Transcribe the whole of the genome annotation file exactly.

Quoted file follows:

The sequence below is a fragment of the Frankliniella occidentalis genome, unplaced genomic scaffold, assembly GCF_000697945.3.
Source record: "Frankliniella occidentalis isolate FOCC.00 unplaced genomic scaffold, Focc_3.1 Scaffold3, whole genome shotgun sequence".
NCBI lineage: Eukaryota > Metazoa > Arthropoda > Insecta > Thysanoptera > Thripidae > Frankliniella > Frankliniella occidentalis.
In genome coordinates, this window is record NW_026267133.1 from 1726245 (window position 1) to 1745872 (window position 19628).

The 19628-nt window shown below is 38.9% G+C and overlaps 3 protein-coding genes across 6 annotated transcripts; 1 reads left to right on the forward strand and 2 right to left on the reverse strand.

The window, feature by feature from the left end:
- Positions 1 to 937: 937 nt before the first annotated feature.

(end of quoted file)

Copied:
The sequence below is a fragment of the Frankliniella occidentalis genome, unplaced genomic scaffold, assembly GCF_000697945.3.
Source record: "Frankliniella occidentalis isolate FOCC.00 unplaced genomic scaffold, Focc_3.1 Scaffold3, whole genome shotgun sequence".
NCBI lineage: Eukaryota > Metazoa > Arthropoda > Insecta > Thysanoptera > Thripidae > Frankliniella > Frankliniella occidentalis.
In genome coordinates, this window is record NW_026267133.1 from 1726245 (window position 1) to 1745872 (window position 19628).

The 19628-nt window shown below is 38.9% G+C and overlaps 3 protein-coding genes across 6 annotated transcripts; 1 reads left to right on the forward strand and 2 right to left on the reverse strand.

The window, feature by feature from the left end:
- Positions 1 to 937: 937 nt before the first annotated feature.